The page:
Lately I’ve been stewing. I keep returning to the same pointless, irrational line of thinking: “I wasted 3 years of my life struggling, stressing, and straining to work part-time when all I really wanted was to be a stay-at-home mom.”
I know some people, especially those thoroughly invested in the corporate world, hear my stay-at-home mom career goal and think, “Oh, she’s lazy. She just wants to hang out at home all day.” Let me attempt to stifle my laughter. I’m sorry… I can’t.
Being a stay-at-home parent isn’t glamorous, easy, lucrative, or even widely valued. People assume that there’s endless spare time and immeasurable ass-sitting. They think about their days off and assume that must be the stay-at-home parent’s life. Maybe that’s the case for some mythical stay-at-home parents but I know no such existence.
This week, when the neighbor girl I drive home from school each day asked me how my day went, I said, “It was pretty good. Your standard day of a stay-at-home mom; both shoulders were smeared with someone else’s snot by 9:30am.” And that’s my life. Pick-ups and drop-offs, meal planning and playdate arranging, errand running and snack making, school calendar tending and social calendar pruning. I wipe butts and feed faces. I tame emotional swirls and referee skirmishes. I kiss boo-boos and read books. I balance activity time with learning time, with quality time with quiet time. I’m a chauffeur, hairstylist, counselor, nutritionist, human facial tissue, and 24-hour wet nurse but don’t get paid a dime.
But do you know what? I love it.
Even on my worst days — the ones when my throat is scratchy from yelling, my clothes are a petri dish of bodily fluids, my dark circles have dark circles, my mom guilt is raging — I still love it. “When you do what you love, you never work a day in your life,” they say. I work… I work my ass off, but I cherish the opportunity and would never trade it.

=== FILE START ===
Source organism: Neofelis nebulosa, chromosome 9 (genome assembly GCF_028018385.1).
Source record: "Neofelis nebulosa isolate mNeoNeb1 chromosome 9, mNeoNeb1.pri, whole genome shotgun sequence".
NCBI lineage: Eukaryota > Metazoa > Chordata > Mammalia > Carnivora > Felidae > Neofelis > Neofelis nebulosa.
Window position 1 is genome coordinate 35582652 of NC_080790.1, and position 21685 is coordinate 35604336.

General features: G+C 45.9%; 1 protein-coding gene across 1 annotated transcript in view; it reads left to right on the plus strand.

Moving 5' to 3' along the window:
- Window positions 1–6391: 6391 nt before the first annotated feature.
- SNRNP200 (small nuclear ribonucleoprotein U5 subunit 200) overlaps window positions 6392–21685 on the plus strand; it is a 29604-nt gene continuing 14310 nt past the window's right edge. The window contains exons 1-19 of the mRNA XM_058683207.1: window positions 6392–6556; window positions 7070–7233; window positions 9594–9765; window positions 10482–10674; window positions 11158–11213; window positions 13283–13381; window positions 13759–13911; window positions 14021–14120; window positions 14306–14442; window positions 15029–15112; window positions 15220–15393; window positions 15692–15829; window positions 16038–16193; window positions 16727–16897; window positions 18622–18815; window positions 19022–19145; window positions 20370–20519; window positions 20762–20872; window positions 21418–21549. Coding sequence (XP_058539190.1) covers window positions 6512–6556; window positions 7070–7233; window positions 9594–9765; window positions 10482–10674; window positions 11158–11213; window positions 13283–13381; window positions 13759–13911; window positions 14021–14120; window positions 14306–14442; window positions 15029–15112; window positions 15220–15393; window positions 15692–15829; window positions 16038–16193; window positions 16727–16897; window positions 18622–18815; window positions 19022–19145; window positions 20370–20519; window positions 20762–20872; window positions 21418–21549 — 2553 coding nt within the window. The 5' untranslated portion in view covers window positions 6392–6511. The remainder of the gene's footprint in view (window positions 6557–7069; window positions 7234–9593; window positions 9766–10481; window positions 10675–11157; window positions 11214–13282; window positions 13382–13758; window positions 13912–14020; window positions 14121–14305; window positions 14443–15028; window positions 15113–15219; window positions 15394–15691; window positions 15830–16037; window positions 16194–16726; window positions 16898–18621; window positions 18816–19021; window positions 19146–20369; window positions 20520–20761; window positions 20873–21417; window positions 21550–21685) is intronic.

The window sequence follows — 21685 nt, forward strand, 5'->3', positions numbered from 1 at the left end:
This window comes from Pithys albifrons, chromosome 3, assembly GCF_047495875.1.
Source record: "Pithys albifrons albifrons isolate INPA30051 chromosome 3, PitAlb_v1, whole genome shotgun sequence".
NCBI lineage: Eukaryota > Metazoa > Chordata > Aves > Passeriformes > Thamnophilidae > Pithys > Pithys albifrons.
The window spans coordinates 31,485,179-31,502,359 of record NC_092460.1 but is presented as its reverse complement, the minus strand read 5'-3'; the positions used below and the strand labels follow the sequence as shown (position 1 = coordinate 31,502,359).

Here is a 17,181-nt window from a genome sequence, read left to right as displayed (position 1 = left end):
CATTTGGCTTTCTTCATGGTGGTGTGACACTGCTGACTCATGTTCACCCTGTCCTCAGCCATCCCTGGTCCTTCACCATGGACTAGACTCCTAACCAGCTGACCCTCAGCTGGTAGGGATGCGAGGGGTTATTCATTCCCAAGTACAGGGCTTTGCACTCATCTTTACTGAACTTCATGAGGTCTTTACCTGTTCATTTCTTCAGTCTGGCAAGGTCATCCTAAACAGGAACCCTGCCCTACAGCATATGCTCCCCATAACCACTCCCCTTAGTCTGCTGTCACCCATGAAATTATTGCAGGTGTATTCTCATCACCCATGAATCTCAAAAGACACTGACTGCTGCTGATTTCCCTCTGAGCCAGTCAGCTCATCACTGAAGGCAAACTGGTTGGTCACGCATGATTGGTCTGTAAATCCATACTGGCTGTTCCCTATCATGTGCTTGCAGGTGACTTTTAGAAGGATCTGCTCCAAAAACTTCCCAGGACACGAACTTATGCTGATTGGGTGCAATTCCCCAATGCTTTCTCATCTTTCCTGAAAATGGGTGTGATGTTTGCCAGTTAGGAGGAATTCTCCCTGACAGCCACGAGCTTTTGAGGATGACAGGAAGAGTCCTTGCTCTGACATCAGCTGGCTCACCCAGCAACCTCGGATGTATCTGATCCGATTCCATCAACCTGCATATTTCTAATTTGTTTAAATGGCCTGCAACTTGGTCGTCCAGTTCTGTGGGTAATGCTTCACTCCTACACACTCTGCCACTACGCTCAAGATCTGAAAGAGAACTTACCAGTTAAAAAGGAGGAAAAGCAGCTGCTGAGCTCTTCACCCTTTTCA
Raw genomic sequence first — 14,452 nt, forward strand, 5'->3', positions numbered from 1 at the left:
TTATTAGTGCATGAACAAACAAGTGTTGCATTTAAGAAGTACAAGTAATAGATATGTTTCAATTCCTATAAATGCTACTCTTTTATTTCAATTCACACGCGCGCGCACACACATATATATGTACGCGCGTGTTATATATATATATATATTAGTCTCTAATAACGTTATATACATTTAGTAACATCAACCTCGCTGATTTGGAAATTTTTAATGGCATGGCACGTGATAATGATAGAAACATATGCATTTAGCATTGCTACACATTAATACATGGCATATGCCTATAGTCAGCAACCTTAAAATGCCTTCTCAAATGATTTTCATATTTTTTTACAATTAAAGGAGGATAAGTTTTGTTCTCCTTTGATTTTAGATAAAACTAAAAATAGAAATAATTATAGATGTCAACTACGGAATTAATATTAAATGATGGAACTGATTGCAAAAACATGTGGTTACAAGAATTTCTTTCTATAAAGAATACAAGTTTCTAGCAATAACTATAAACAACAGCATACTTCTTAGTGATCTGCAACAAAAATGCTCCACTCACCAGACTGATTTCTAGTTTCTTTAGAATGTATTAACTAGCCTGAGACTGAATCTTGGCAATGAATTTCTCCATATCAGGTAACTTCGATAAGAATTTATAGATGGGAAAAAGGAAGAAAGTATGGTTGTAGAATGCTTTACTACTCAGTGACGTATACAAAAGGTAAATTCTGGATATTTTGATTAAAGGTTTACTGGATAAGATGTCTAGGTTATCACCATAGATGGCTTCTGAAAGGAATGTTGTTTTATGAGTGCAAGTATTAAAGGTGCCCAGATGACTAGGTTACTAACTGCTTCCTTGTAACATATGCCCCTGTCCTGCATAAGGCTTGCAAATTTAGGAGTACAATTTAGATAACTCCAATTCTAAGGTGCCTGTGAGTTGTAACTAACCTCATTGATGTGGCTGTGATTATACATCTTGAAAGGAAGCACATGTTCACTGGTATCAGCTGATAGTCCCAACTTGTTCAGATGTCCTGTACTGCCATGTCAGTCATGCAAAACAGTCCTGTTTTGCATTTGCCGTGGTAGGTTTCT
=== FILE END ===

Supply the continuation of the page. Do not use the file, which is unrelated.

Instead, I look back at the years I worked part-time, out of both financial necessity and fear of change, and I lament the stress, the loss of time, the things — imagined and real — that I missed. Still, not only can I not undo the past, I shouldn’t. My life and myself are the way they are now because of all I learned, did, and experienced then.
I grew from those struggles. I met some wonderful people. I developed a greater appreciation for the ability to be a stay-at-home mom instead of standing with a foot in both the stay-at-home and corporate world, not truly belonging to either.
My children got quality time with their grandparents and great-aunt because I worked part-time and relied on them to care for my children. My husband, who also provided childcare while I worked, became adept at caring for our children on his own and developed a profound awareness of the demands of being a stay-at-home parent.
I wouldn’t trade those things. I wouldn’t change them. So why am I lamenting something I wouldn’t undo?
Because I’m a mom. And that’s what we do. Even when we give all that we can, we strive to give more. So much so that we delve into our past — one thing we can never change — to examine how we could have given more… how we failed. What a waste of energy and mental function!
I need to take a cue from Elsa and “Let it go!”